Friday, February 25, 2011

coins of Wessex

OD&D used three types of coinage: copper, silver and gold pieces.  Later editions add electrum and platinum pieces.  I've taken to using only two main types of coinage.

The Solidus is an ancient gold coin, minted from the 4th century to the end of the Roman empire.  Usually they have the face of some emperor on the front and a cross on the reverse.  A lot of more of these things are in circulation in my campaign as compared to the real world.  That's because back in the day King Arthur scored a lot of them in his adventures abroad and spread the wealth around.

The silver Penny is the only coin that has been minted in the area in any significant number.  Most of them have some dumb dead king on them, with a cross on the back.  Many mints currently producing coins in my campaign have switched to putting something else on the front, just in case Empress Maud unseats King Stephen.  For smaller transactions it's pretty common to cut pennies in halves or quarters (the halfpenny and farthing, respectively) but adventurers don't normally deal with such trifles.

It takes about 100 Solidus coins to make a modern pound of weight, while Pennies come in at about 300 to the modern pound.  So for encumbrance purposes a mixture of both kinds of coins counts as 200 to the pound.  Not that I ever remember to bother players with encumbrance.

A lot of smart people have argued that realistic medieval type D&D games should switch from the gold to the silver standard.  I see the argument, but I just can't get behind it.  The game is about adventuring and adventuring is about gold, so the setting focuses on gold.  That's good enough for me.

I've agonized about the proper ratio of values between my gold and silver pieces.  20 silver to 1 gold is probably the right answer, but 10:1 makes my life easier, so I favor the latter.


  1. In my way of thinking-
    pieces is a measure of WEIGHT/ mass.
    Coins can be of any size;
    their value is their weight.

    8 pieces = one troy ounce
    100 pieces = 1 pound of encumbrance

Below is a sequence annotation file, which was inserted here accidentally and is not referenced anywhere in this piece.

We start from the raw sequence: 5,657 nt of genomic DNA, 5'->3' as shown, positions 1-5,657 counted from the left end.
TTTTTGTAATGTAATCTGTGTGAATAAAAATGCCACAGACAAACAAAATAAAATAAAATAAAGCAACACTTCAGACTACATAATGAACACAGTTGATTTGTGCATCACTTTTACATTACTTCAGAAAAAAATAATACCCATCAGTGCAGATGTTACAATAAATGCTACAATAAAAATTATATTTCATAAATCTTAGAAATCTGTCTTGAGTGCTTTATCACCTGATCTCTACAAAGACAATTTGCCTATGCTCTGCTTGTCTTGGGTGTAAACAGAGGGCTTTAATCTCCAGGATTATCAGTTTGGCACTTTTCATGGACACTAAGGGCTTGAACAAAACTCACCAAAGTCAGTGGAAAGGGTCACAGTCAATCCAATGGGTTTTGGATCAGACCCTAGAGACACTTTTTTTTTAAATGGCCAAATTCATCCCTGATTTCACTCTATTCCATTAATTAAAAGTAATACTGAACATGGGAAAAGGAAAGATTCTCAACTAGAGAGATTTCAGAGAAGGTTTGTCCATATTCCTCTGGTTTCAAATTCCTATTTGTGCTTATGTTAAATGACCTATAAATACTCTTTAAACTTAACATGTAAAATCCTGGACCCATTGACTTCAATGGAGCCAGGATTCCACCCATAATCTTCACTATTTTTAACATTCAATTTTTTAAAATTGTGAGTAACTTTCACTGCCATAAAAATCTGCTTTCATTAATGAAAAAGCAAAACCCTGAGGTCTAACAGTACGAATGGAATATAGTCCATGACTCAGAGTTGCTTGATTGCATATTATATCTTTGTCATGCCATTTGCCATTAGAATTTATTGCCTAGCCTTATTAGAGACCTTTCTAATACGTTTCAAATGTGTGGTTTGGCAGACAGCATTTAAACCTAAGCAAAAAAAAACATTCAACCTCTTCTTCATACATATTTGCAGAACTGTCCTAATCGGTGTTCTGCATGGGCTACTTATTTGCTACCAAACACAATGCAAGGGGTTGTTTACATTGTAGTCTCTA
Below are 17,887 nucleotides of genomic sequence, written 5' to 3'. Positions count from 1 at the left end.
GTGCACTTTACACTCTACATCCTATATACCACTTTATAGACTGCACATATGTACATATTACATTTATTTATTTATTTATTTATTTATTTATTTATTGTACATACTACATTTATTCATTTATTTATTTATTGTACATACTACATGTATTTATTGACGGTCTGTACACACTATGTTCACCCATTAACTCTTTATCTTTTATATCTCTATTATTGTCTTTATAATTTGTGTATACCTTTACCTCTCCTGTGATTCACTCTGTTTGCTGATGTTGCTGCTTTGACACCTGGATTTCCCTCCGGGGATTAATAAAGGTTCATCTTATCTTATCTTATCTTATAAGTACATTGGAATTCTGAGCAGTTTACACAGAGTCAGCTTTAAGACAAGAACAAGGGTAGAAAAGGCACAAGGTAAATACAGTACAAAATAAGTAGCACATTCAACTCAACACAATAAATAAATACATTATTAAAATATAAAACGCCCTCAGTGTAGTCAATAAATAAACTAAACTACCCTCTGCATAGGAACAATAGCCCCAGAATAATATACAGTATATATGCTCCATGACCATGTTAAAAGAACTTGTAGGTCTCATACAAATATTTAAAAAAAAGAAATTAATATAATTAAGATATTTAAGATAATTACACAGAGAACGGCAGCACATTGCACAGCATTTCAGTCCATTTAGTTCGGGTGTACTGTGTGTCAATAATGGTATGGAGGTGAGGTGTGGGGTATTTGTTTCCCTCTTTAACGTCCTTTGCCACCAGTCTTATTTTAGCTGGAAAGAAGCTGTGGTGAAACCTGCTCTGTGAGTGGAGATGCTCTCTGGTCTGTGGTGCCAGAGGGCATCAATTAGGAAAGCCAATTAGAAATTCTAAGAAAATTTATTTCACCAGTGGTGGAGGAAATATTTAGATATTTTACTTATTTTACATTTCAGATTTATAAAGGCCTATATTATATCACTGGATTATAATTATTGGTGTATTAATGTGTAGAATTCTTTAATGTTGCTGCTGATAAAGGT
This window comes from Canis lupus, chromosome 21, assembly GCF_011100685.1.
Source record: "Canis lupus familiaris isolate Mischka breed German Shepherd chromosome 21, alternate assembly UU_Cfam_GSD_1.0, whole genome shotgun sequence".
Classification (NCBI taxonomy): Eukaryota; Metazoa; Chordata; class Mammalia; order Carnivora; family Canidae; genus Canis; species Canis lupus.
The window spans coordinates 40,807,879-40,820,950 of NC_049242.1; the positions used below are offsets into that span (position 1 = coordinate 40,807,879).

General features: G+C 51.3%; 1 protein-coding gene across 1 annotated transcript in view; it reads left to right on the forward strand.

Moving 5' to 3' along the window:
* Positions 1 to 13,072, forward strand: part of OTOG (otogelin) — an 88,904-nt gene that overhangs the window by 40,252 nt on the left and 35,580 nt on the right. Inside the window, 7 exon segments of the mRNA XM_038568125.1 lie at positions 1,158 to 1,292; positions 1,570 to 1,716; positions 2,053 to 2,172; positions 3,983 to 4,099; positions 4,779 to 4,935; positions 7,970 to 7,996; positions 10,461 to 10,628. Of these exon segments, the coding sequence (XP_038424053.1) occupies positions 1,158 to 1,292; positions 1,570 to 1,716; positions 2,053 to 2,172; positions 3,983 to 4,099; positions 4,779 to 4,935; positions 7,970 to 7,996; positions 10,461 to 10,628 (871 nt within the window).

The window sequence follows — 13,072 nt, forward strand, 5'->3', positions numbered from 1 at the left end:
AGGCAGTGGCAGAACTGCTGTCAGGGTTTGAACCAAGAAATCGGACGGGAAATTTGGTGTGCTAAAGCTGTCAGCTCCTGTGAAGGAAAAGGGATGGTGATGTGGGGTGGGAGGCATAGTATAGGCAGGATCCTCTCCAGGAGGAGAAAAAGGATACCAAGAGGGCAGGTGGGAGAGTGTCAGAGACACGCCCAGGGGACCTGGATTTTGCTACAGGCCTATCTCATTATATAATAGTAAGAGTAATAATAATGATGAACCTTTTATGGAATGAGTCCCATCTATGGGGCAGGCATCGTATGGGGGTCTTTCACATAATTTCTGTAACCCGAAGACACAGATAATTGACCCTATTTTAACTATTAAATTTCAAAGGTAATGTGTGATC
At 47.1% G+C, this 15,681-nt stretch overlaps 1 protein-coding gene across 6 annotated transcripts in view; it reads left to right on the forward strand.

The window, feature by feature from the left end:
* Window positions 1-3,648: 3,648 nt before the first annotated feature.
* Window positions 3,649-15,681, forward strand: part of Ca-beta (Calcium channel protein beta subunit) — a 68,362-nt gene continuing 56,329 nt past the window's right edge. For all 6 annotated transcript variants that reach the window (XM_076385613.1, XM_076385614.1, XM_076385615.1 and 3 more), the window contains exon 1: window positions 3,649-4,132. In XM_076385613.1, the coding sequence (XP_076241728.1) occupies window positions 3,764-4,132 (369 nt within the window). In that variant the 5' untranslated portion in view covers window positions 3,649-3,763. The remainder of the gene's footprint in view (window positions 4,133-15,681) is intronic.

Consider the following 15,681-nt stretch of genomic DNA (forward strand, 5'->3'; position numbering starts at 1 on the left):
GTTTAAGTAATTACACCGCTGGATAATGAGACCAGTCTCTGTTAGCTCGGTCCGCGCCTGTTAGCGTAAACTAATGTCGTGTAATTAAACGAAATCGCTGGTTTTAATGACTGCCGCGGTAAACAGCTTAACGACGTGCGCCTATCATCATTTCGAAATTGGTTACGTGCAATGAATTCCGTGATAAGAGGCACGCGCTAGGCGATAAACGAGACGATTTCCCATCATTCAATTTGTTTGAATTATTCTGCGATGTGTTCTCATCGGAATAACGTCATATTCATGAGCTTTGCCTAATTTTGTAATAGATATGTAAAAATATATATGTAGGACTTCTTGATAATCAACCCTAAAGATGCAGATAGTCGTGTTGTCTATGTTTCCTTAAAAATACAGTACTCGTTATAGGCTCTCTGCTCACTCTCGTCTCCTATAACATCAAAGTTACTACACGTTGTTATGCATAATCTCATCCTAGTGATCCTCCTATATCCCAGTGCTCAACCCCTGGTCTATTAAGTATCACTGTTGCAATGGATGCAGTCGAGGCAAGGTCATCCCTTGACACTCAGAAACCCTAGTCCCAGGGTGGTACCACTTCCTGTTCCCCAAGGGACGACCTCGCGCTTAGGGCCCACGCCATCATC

2 sp coin = one quarter
    8 sp coin = one dubloon or dollar

    you are RIGHT,
    it is all about the gold ; - )

  2. Europe had a huge influx of gold and silver after the discovery of the New World, especially coming from South America. Most of the gold coated the insides of churches, but it inflated the money supply so much that there was plenty left over for common adventurers, privateers, and their "parties": joint-stock companies.

    In a fantasy setting, who knows where all the gold comes from? If playing Warcraft II taught me anything, it's that every frontier village needs a gold mine just to survive against the ork hordes, right?

  3. Historically some gold coins had other metals added to them. The Greek Sater was made from a gold and silver alloy (electrum) and was worth 10 silver drachms.

  4. Anonymous11:56 AM

    Also worth noting: those 100 gold coins that weigh a pound take up a bit less that one and a half cubic inches.

    Fill up your pint tankard with gold and you've got yourself about 2000 gp.

  5. Being that most D&D campaigns are of the high fantasy variety, it only makes scene that gold is a bit more common then here on earth. How else could all those dungeons and forgotten cites be made.

  6. 10:1 is always a good choice.

    Sure as heck makes for easier math than the 12:1 ratio enforced through a lot of the Middle Ages.

    And as others have pointed out, the relative value of coins needn't equal the relative value of their metals, for numerous reasons.

    And 10:1 is an entirely defensible ratio for some parts of history, anyway (not that it needs to be defensible, but as it happens, it is)

    I've been a hardcore fan of strictly 10:1 coin ratios ever since the CityBook series showed me the light years ago on that score.

  7. I've agonized about the proper ratio of values between my gold and silver pieces. 20 silver to 1 gold is probably the right answer, but 10:1 makes my life easier, so I favor the latter.

    If your solidus weighs c. 4.5 grams and your penny c. 1.5 grams, then 30:1, I reckon, though since gold pennies or "thirds" were extant in the same period you can go straight with 10:1 and 100 "gold pennies" or "silver pennies" to the pound. Sometimes life is easy.